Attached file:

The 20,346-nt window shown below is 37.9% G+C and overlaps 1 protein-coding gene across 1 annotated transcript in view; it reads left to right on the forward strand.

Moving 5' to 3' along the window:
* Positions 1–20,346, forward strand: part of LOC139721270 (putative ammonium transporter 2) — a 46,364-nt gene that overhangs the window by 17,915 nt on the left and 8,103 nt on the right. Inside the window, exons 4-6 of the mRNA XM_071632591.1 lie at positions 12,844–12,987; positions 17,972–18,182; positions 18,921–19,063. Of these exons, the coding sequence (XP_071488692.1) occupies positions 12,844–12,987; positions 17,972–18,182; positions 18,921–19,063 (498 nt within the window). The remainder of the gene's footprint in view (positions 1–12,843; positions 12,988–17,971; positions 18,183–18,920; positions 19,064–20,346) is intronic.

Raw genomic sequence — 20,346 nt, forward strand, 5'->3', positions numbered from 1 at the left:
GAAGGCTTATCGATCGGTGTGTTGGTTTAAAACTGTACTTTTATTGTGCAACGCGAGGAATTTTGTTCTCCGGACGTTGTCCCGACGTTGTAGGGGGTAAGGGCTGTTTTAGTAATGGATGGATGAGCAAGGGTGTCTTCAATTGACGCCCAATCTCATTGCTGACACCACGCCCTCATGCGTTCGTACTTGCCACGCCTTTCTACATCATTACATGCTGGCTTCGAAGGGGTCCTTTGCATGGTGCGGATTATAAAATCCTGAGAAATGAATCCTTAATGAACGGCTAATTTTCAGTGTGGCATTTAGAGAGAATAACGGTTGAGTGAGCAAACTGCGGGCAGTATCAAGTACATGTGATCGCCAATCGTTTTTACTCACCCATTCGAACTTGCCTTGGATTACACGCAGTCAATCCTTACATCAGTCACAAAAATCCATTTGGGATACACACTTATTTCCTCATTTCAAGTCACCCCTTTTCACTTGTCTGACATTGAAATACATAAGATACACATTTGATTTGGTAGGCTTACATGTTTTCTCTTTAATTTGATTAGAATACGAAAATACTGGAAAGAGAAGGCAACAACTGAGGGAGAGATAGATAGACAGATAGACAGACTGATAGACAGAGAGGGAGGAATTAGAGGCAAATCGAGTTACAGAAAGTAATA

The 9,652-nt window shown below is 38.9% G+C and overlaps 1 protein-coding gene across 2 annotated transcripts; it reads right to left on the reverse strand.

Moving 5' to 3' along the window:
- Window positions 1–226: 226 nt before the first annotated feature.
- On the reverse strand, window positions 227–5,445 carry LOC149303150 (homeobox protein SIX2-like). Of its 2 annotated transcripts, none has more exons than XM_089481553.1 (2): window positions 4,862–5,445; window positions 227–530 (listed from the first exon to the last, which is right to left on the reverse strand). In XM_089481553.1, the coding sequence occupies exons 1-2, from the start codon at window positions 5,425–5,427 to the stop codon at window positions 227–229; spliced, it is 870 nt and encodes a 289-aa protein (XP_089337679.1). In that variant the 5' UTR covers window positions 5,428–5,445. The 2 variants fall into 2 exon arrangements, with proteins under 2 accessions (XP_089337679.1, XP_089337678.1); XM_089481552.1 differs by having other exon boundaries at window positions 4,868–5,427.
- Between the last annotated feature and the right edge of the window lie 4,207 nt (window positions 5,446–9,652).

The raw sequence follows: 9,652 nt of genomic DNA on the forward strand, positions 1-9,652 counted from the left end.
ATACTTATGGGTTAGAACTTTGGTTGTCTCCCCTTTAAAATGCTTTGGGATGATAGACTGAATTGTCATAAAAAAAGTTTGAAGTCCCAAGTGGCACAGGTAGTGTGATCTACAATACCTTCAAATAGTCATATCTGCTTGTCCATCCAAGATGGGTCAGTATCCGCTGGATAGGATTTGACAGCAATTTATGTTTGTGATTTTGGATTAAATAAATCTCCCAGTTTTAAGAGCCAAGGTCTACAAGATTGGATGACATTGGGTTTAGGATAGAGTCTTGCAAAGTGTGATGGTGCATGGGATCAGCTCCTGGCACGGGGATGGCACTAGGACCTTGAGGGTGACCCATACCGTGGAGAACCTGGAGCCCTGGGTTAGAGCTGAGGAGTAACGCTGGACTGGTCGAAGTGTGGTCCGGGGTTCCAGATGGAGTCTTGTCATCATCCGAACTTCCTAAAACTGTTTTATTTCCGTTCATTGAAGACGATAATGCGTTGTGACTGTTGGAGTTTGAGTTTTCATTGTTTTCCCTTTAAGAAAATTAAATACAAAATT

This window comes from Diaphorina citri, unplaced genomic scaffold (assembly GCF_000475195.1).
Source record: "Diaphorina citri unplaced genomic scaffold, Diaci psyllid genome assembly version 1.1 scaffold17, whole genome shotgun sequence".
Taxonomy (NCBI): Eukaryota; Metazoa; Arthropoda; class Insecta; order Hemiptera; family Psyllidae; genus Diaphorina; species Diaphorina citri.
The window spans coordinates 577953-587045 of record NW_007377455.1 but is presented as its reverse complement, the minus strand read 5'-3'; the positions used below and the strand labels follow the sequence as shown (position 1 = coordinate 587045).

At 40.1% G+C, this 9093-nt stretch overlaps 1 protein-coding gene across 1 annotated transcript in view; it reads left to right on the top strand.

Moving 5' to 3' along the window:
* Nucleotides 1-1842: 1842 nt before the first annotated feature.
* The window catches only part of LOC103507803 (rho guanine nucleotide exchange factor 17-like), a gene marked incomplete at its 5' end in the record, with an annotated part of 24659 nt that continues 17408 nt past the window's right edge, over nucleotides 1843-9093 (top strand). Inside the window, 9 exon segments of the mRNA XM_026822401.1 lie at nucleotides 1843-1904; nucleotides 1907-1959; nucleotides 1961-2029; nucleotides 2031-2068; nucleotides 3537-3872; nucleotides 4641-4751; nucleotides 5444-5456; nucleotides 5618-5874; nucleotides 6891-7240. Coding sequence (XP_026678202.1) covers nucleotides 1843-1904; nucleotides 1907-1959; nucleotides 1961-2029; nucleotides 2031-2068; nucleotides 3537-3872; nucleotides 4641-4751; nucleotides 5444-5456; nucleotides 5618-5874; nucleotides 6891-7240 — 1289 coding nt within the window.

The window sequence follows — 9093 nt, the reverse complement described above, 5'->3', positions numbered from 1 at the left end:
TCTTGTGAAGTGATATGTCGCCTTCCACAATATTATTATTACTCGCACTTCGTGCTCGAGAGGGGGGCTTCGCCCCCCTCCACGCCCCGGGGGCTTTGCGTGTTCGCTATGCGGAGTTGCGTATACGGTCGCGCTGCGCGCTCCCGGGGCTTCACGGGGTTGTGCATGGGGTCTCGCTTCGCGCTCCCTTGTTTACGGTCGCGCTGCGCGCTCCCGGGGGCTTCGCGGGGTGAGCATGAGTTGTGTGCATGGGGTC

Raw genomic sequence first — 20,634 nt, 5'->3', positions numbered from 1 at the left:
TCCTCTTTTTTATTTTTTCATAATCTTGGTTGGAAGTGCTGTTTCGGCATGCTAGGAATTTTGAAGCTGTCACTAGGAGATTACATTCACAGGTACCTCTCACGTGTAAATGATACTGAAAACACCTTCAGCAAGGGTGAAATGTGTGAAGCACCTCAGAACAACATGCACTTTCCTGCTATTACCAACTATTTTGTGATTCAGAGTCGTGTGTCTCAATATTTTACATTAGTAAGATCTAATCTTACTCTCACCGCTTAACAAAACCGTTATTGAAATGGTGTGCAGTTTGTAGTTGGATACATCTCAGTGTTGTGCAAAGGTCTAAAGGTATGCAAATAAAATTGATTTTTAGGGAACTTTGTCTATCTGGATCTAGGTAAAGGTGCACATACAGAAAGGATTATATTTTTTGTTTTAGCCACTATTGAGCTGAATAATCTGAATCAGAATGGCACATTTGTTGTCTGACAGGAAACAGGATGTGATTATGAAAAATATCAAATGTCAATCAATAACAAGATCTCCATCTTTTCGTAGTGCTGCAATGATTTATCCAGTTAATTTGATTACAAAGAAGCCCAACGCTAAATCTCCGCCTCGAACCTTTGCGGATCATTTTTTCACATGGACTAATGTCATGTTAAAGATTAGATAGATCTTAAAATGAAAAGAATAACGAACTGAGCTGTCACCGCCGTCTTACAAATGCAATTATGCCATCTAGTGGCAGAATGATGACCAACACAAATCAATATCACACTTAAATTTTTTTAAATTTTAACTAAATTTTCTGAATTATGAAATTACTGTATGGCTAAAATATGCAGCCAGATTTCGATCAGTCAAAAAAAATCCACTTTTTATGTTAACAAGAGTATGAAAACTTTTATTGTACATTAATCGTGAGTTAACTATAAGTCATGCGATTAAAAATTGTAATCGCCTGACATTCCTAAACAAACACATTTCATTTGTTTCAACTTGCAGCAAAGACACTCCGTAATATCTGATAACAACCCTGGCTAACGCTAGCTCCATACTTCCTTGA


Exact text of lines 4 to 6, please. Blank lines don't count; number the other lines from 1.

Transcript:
Raw genomic sequence — 20,346 nt, forward strand, 5'->3', positions numbered from 1 at the left:
GAAGGCTTATCGATCGGTGTGTTGGTTTAAAACTGTACTTTTATTGTGCAACGCGAGGAATTTTGTTCTCCGGACGTTGTCCCGACGTTGTAGGGGGTAAGGGCTGTTTTAGTAATGGATGGATGAGCAAGGGTGTCTTCAATTGACGCCCAATCTCATTGCTGACACCACGCCCTCATGCGTTCGTACTTGCCACGCCTTTCTACATCATTACATGCTGGCTTCGAAGGGGTCCTTTGCATGGTGCGGATTATAAAATCCTGAGAAATGAATCCTTAATGAACGGCTAATTTTCAGTGTGGCATTTAGAGAGAATAACGGTTGAGTGAGCAAACTGCGGGCAGTATCAAGTACATGTGATCGCCAATCGTTTTTACTCACCCATTCGAACTTGCCTTGGATTACACGCAGTCAATCCTTACATCAGTCACAAAAATCCATTTGGGATACACACTTATTTCCTCATTTCAAGTCACCCCTTTTCACTTGTCTGACATTGAAATACATAAGATACACATTTGATTTGGTAGGCTTACATGTTTTCTCTTTAATTTGATTAGAATACGAAAATACTGGAAAGAGAAGGCAACAACTGAGGGAGAGATAGATAGACAGATAGACAGACTGATAGACAGAGAGGGAGGAATTAGAGGCAAATCGAGTTACAGAAAGTAATA

The 9,652-nt window shown below is 38.9% G+C and overlaps 1 protein-coding gene across 2 annotated transcripts; it reads right to left on the reverse strand.